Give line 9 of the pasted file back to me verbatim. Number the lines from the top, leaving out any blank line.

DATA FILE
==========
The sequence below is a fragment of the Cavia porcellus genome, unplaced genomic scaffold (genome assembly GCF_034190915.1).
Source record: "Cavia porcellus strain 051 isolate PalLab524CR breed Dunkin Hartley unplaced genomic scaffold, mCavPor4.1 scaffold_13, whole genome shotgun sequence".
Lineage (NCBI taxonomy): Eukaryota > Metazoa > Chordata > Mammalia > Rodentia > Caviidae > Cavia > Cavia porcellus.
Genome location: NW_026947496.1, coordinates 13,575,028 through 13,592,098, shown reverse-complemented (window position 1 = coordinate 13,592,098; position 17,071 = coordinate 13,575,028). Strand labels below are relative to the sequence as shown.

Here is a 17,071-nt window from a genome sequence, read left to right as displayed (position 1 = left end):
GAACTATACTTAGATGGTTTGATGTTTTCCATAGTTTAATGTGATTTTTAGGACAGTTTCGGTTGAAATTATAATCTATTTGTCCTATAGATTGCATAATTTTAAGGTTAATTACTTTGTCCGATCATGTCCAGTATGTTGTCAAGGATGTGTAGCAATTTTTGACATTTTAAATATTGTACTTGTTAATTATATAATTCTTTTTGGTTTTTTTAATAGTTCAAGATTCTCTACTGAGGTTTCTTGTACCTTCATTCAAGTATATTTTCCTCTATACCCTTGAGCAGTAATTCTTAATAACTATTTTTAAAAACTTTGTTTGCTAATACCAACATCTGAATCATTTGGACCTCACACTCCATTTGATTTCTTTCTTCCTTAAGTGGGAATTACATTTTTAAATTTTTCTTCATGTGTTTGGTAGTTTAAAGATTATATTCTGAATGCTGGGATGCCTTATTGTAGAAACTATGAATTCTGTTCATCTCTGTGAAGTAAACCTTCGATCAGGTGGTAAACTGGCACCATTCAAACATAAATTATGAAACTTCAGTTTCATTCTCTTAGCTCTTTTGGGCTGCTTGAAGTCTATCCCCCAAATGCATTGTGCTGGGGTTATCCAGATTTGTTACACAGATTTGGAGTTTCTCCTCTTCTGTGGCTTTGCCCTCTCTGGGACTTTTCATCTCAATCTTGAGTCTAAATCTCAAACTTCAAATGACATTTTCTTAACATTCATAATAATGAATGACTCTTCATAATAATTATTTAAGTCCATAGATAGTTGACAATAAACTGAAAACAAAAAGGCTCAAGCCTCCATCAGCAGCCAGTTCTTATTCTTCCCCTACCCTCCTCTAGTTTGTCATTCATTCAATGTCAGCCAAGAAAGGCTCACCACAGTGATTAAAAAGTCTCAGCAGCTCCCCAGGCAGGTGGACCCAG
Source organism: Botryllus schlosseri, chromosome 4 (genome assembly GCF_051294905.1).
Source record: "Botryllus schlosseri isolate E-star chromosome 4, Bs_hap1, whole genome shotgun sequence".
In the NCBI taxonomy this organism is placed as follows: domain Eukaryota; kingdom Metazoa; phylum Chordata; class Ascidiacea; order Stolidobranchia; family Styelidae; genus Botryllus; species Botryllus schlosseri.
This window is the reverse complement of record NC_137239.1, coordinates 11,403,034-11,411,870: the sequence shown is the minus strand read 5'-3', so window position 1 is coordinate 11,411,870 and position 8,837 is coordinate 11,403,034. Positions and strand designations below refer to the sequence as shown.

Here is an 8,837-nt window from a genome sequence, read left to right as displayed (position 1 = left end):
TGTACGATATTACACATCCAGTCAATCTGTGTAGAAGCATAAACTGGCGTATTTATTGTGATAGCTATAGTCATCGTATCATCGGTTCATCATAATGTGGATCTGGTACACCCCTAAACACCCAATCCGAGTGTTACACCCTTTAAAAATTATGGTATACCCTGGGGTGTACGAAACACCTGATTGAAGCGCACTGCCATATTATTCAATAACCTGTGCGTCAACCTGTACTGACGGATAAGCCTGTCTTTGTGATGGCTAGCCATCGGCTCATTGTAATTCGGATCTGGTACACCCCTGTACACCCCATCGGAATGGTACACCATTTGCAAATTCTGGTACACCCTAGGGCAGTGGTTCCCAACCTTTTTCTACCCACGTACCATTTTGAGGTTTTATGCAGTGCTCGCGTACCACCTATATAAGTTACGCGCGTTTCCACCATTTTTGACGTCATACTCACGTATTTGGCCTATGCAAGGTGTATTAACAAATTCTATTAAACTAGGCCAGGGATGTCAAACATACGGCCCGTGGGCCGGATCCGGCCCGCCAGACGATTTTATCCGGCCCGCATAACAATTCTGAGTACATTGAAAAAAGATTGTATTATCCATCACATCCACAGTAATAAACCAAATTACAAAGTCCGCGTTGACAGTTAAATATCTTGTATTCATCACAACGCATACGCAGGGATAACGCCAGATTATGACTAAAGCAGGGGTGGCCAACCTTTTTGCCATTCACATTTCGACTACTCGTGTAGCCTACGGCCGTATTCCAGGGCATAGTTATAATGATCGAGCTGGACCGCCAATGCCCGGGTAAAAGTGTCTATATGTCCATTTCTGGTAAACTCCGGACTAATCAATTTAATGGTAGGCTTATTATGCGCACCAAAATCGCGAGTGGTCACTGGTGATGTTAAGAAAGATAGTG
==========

In the NCBI taxonomy this organism is placed as follows: domain Eukaryota; kingdom Metazoa; phylum Chordata; class Ascidiacea; order Stolidobranchia; family Styelidae; genus Botryllus; species Botryllus schlosseri.